In summary, using stringent criteria to differentiate AHB from CHB flare, we were able to better identify the characteristics of strains responsible for new infections in France. Obviously, our study is biased as most, if not all, cases were tested for HBsAg in the context of a calling symptom while many asymptomatic acute infections remain undetected . Yet, no other practical strategy was found to better address our objectives. Notification of acute cases based on classical markers may lead to an overestimation of new infections, with potential bias in incidence estimates. Thus, any notification program on acute hepatitis B should take into account the possibility to misclassify around one third of the symptomatic cases if stringent biological and epidemiological screens are not strictly applied.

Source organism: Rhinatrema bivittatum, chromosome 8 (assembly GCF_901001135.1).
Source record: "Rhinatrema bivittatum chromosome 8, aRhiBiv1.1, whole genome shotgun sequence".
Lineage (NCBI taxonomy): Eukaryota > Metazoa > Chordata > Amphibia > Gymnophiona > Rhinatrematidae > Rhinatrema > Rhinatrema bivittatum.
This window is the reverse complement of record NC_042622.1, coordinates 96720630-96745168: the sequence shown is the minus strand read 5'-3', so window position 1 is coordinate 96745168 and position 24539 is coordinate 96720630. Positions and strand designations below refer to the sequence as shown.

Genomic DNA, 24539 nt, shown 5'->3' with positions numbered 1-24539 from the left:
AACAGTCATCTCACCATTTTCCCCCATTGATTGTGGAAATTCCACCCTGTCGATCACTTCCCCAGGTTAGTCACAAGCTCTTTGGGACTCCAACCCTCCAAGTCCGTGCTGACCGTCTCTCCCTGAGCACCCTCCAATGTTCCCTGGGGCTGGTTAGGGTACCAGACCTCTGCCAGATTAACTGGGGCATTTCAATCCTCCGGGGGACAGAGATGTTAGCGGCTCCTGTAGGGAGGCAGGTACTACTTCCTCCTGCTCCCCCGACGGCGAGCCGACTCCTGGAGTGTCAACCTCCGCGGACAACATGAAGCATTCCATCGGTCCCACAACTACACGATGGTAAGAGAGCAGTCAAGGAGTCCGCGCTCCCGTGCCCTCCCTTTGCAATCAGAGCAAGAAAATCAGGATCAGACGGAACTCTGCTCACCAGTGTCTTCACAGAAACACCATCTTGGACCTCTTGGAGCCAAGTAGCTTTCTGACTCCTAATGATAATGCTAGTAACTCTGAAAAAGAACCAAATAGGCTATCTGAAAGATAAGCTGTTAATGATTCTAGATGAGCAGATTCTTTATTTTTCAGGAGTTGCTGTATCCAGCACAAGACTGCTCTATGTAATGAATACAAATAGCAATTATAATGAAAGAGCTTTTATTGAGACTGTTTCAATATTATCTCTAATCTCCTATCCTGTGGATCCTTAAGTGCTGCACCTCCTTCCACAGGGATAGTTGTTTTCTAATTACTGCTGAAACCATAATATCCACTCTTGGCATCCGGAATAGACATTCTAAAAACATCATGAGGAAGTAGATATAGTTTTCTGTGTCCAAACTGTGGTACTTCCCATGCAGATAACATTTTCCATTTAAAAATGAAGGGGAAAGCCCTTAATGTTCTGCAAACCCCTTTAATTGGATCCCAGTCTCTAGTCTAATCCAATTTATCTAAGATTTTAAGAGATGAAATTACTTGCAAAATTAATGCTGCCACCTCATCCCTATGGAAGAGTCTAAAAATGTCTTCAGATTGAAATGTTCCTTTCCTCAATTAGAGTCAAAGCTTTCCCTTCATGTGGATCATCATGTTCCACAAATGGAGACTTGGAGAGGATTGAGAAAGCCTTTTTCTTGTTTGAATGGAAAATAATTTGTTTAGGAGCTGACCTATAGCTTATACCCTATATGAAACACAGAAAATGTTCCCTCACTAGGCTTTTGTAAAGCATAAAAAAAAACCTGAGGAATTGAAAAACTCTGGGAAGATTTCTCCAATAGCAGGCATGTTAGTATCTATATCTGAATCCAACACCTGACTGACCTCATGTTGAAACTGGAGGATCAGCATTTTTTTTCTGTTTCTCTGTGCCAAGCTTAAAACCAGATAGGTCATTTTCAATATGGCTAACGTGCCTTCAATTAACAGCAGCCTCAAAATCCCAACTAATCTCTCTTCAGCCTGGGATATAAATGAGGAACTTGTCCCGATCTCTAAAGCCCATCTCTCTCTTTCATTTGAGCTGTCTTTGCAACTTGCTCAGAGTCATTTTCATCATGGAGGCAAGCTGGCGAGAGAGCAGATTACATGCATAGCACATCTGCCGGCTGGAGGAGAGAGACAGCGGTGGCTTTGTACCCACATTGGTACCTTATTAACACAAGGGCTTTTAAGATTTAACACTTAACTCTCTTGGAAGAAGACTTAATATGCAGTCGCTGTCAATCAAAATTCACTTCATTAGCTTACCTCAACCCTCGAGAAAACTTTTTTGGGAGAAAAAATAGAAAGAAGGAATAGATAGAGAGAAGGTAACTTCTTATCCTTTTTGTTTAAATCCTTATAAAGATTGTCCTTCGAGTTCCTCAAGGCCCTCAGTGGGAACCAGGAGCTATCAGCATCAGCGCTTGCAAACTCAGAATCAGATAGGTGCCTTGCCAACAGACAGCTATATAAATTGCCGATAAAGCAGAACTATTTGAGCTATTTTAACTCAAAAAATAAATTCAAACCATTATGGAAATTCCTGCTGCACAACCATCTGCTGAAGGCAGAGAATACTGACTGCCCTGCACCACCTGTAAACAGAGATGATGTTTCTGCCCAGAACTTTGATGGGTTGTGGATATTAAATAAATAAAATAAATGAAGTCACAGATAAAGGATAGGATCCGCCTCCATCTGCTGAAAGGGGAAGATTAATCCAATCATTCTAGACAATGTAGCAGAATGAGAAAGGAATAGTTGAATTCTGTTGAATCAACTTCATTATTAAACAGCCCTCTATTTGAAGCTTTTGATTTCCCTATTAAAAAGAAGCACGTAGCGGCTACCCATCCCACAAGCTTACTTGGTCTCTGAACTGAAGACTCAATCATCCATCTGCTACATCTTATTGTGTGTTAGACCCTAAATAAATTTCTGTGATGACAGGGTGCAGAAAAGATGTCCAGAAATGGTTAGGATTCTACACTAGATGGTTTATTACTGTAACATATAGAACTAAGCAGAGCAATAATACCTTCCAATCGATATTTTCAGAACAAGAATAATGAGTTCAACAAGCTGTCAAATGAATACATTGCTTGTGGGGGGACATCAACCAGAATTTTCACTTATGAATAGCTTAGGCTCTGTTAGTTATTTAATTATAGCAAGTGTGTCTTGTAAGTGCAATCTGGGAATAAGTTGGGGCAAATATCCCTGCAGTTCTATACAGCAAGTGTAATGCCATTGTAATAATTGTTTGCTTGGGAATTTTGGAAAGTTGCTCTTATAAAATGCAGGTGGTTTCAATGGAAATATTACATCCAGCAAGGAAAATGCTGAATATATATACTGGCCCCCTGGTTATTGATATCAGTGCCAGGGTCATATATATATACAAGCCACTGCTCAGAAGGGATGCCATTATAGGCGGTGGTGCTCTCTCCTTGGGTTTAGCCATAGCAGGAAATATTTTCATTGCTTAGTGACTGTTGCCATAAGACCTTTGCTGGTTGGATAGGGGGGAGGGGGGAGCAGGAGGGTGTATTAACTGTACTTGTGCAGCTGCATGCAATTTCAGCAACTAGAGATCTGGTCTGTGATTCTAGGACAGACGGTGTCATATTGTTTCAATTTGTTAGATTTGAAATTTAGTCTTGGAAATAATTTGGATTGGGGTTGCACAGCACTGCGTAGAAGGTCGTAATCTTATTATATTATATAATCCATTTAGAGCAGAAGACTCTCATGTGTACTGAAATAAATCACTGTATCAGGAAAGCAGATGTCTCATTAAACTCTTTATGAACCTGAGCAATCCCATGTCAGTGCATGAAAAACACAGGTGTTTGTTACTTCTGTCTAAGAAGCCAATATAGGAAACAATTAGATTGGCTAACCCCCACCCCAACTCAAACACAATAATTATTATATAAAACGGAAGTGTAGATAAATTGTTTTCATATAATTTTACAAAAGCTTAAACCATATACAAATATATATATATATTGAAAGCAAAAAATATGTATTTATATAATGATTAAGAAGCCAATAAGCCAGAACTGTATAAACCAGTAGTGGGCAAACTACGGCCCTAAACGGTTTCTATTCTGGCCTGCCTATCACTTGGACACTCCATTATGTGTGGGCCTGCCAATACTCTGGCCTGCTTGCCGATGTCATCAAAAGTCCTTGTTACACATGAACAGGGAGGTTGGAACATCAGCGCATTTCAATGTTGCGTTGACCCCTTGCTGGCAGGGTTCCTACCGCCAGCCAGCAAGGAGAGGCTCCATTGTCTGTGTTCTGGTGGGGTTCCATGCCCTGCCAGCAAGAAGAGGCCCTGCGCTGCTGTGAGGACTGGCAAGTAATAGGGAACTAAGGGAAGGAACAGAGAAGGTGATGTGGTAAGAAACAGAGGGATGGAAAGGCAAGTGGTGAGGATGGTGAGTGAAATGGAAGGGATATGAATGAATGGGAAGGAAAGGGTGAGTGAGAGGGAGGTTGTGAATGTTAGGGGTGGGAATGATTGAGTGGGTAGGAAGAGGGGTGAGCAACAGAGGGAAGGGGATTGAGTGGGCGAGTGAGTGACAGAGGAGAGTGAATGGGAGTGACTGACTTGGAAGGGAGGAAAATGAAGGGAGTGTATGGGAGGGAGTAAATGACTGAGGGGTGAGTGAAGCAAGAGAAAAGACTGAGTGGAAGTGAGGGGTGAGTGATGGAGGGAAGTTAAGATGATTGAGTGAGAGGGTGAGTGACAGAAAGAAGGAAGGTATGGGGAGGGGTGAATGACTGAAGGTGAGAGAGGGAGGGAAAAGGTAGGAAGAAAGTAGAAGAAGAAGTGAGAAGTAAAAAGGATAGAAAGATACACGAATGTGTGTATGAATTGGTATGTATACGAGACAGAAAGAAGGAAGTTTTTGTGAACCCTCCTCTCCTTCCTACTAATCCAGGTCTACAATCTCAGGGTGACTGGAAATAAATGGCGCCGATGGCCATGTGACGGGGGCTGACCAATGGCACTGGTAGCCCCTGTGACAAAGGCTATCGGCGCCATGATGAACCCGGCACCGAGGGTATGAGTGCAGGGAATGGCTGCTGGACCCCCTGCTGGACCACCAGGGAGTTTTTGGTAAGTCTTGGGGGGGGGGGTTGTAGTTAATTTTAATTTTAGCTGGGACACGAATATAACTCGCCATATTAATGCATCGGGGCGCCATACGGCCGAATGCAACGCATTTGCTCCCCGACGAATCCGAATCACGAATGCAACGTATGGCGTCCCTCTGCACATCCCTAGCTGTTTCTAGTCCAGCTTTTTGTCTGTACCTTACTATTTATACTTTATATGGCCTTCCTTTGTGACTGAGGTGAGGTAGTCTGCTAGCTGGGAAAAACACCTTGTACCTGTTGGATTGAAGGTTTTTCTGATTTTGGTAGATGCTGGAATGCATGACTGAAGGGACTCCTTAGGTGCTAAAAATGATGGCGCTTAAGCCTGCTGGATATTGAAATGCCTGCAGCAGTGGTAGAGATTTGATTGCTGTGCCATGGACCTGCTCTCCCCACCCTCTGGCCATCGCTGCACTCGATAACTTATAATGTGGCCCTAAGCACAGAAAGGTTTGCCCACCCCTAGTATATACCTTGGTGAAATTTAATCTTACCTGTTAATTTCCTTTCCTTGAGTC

We are indebted to the following 98 pathologists from all French regions who actively participated in this study: Dr Abdennbi, Dr Maillard, Dr Arditti, Dr Aubry, Dr Berthellier, Dr Blachon, Dr Blanchette, Dr Branger, Dr Brichler, Dr Campagni, Dr Carneau, Dr Cavagna, Dr Comte, Dr Convert, Dr Courdavault, Dr Croisonnier, Dr Damoiseau, Dr Dauvergne, Dr Day, Dr Delamare, Dr Deleplanque, Dr Desbordes, Dr Djeddi, Dr Escure, Dr Felice, Dr Florence, Dr Gambarotto, Dr Gauduchon, Dr Geffroy, Dr Georgets, Dr Gouarin, Dr Grangier, Dr Grenier, Dr Greze, Dr Grise, Dr Guichard, Dr Guillemin, Dr Herent, Dr Honore, Dr Jacquin, Dr Jauneau, Dr Khatib, Dr Kirren, Dr Koulmann, Dr Kreplak, Dr Labrunie, Dr Lacroze, Dr Laklache, Dr Larminaux, Dr Le Pendeven, Dr Le Roy, Dr Lefray, Dr Lemee, Dr Leotard, Dr Lepers, Dr Lion, Dr Luzieux, Dr Mackiewicz, Dr Martin, Dr Mazet, Dr Mbenga, Dr Meillet, Dr Bolle, Dr Miedouge, Dr Moreau, Dr Mounard, Dr Niddam, Dr Ollier, Dr Osman, Dr Palmer, Dr Perrot, Dr Perucho, Dr Petit, Dr Petitfour, Dr Pichard, Dr Poirier, Dr Pozzetto, Dr Prado, Dr Puchois, Dr Raimbert, Dr Richardin, Dr Roche, Dr Roumier, Dr Rumelioglu, Dr Scalesse, Dr Segard, Dr Semghouni, Dr Sifer, Dr Soleillant, Dr Soucheleau, Dr Soula, Dr Tachet, Dr Terrasse, Dr Thebault, Dr Tran, Dr Turiaf Luzieux, Dr Wanono, Dr Zinsius